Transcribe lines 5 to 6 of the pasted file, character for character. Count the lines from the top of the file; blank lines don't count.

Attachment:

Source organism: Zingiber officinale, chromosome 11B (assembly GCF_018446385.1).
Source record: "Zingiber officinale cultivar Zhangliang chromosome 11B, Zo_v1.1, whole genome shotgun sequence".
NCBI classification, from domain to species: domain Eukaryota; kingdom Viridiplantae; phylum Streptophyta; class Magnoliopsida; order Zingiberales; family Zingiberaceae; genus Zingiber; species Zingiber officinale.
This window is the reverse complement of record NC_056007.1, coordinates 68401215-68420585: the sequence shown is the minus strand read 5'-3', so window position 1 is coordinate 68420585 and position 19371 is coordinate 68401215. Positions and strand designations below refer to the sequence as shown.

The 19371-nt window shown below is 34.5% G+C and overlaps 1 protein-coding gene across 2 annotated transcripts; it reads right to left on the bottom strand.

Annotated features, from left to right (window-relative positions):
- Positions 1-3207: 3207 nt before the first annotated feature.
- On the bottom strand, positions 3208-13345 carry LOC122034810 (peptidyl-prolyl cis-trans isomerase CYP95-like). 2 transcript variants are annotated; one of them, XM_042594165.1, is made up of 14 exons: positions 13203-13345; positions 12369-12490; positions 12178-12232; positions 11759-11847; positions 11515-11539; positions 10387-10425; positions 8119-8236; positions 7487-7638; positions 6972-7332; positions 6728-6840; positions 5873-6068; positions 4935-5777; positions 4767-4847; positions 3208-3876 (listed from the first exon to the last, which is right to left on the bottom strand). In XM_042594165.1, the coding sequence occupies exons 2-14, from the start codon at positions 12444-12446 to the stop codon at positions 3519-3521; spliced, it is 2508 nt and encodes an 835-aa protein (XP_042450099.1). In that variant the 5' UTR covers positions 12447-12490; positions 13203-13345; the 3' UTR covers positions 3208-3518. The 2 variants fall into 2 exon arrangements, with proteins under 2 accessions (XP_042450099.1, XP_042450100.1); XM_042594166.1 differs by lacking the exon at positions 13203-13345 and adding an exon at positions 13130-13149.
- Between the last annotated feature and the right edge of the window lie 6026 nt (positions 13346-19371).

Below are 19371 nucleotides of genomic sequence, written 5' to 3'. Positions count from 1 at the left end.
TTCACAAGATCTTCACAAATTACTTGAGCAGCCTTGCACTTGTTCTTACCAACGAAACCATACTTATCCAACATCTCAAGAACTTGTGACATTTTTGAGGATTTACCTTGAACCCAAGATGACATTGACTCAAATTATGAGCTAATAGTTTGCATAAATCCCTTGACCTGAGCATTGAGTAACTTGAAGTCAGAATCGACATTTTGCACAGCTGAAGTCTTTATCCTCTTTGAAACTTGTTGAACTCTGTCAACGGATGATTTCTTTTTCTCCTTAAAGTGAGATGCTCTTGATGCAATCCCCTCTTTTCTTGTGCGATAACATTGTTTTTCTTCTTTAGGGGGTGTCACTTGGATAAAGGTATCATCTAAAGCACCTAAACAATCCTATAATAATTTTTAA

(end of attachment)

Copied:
The 19371-nt window shown below is 34.5% G+C and overlaps 1 protein-coding gene across 2 annotated transcripts; it reads right to left on the bottom strand.

Annotated features, from left to right (window-relative positions):